in 450 ml. of water. To this slurry was added, with stirring, a solution of 27 grams of ammonium carbonate Fla.

Table I [Feed stock: Equi-volurne mixture of n-pentane, nhexane, and n-heptane containing 20 vol. percent eyclohexane] Catalyst Example Example I II Liquid Volume Hourly space velocity..." 1 0.8 Pressure, p.s.i.g 350 350 Hg/HYdlOCS-Ibflfl mol ratio 3. 5 3. 5 Average Reactor Temperatur 670 l 636 Liquid Recovery, vol. percent 94 97 Product Research Octane Number, Clear 71 57. 4

1 Catalyst could not be operated in test reactor above 640 F. due to excessive hydrocracking activity.

To further demonstrate the advantages obtained by the use of this invention, catalysts containing 5% nickel incorporated in an alumina composition containing 5% silica and 5% nickel incorporated in a 75-25 silicaalumina composition were tested as isomerization catalysts employing the hereinbefore-described reaction conditions and feed stock. The results of these experiments are tabulated in Table II, wherein by comparative data are shown the advantages obtained by employing the support-compositing technique involved in this invention. The life test work was carried out with a virgin light naphtha feed.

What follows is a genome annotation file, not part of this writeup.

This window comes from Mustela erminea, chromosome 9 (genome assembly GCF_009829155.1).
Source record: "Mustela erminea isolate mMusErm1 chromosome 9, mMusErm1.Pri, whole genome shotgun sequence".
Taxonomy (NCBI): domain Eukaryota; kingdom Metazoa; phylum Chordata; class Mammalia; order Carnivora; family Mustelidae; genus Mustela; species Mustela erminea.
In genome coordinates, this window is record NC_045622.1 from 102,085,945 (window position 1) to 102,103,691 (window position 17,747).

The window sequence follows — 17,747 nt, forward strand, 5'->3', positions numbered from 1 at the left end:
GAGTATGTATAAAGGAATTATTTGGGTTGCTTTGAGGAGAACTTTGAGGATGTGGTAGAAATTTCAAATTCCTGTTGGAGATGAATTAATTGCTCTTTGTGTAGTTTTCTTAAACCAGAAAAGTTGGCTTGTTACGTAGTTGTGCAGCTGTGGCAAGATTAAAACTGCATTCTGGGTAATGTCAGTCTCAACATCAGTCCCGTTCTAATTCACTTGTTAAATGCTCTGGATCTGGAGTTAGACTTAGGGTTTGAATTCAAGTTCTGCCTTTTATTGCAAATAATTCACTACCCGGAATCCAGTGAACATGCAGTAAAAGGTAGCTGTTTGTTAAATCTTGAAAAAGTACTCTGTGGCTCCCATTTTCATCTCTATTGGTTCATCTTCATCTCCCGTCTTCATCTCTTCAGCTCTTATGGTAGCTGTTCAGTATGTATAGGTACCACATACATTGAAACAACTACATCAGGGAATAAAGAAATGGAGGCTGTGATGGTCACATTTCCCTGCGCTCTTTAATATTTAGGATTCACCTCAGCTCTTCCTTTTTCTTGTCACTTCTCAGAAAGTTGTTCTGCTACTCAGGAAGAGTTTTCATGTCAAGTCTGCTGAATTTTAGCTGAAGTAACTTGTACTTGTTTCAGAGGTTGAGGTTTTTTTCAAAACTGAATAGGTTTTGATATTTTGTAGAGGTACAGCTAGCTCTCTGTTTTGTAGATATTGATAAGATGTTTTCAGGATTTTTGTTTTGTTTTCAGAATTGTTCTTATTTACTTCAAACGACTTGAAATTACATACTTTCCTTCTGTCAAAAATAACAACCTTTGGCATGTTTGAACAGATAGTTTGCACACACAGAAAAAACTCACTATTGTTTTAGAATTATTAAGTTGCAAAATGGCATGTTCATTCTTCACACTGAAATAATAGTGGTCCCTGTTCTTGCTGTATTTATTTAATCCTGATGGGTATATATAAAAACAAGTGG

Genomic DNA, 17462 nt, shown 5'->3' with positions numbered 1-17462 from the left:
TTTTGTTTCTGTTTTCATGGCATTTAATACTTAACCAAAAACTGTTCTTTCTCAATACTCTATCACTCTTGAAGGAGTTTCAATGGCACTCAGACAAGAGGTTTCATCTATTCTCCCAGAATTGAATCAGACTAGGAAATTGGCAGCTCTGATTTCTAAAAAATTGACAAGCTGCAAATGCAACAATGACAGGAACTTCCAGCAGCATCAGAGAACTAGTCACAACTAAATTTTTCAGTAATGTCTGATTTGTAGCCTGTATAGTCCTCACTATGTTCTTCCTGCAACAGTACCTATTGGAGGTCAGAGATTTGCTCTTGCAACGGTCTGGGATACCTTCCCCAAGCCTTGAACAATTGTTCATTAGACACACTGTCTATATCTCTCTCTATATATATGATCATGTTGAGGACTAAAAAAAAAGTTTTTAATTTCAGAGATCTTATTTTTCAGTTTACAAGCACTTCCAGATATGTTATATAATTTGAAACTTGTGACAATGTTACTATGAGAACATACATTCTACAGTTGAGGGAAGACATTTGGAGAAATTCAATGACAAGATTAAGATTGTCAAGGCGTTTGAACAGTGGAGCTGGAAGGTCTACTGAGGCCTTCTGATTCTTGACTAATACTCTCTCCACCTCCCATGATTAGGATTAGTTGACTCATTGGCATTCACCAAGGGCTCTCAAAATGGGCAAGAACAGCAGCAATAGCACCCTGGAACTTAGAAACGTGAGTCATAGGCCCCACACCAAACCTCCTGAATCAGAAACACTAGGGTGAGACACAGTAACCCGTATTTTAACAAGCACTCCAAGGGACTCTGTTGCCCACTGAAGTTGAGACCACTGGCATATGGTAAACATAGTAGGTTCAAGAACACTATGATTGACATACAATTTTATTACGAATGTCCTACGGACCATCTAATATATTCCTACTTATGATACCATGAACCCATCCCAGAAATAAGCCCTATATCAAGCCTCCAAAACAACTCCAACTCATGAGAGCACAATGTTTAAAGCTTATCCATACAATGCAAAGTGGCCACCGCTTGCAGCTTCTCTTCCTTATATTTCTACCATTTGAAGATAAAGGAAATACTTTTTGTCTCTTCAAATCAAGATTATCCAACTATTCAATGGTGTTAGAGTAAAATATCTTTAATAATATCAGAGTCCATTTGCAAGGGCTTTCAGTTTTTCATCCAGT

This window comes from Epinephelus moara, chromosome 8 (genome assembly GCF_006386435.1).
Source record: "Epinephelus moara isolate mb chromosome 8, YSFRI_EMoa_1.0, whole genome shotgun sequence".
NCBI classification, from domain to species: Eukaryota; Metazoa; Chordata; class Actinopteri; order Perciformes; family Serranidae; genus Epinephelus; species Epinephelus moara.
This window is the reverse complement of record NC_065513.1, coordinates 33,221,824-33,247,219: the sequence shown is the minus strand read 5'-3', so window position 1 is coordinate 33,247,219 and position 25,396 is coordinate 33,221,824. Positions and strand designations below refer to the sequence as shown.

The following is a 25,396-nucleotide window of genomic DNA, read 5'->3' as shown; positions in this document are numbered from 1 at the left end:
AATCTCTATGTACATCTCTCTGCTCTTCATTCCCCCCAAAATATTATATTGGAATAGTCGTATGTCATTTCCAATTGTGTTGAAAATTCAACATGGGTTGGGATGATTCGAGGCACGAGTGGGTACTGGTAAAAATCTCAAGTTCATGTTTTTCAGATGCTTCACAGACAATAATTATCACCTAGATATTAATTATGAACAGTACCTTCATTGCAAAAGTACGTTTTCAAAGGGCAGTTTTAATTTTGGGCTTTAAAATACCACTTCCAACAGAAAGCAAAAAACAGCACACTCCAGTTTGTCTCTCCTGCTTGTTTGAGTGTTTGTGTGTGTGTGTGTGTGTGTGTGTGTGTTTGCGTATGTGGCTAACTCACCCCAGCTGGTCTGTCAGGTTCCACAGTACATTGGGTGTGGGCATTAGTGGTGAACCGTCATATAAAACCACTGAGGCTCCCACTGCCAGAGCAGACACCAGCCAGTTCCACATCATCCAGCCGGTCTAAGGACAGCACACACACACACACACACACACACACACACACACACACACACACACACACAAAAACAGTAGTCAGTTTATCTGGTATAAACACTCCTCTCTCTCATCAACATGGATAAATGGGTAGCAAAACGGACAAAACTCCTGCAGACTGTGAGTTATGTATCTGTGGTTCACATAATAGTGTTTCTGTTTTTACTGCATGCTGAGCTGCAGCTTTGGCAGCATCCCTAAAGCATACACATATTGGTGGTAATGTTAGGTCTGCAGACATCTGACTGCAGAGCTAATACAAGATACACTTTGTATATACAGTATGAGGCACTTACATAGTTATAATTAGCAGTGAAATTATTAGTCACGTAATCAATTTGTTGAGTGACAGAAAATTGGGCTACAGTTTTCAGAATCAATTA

Table 11 Activity Arbitrary Catalyst Rating Useful Comments Life, hr.

5% Ni-(50-50) Silica-Alu- 70 100 mina H 59;,l1 i121 450 50) SIhca-Alu- 55 None High Hydrocmcb 5% Ni-(5% sioi Silica-Alu 51 None mgtendency' mina. 5% Ni-(75-25) Silica-Alu- 70 50 minaJ rected to the preparation of a nominal 50-50 silicaalumina support composition, the instant invention can 55 d ib d in th ill t ti example be employed to increase the eifectiveness of silica-alumina support compositions containing from about 25 to 60 percent alumina. Catalysts consisting of percent nickel molybdate on silica-alumina supports of varying nominal alumina content were prepared as follows: Three supports made by intimately mixing Davison high-alumina (25%) silica-alumina fluid cracking catalysts and powdered H-4l Alcoa alumina (5 percent Sl g). The composition of these mixed supports were as follows:

Each of the above supports was used in the preparation of a nickel molybdate (10 weight percent) on silicaalumina catalyst.

The preparational procedure was as follows: nickel molybdate was precipitated from aqueous solutions of nickel nitrate and ammonium hepta molybdate, to which had been added excess ammonia, in the presence of the above appropriate support. The mass was digested at F. for one hour and the excess solution filtered oil. The cake, after washing, was dried at 230 F. for 16 hours and pelleted. The catalyst was activated by heating slowly to 975 F. in a flow of hydrogen and reduced at 975 F. for 16 hours.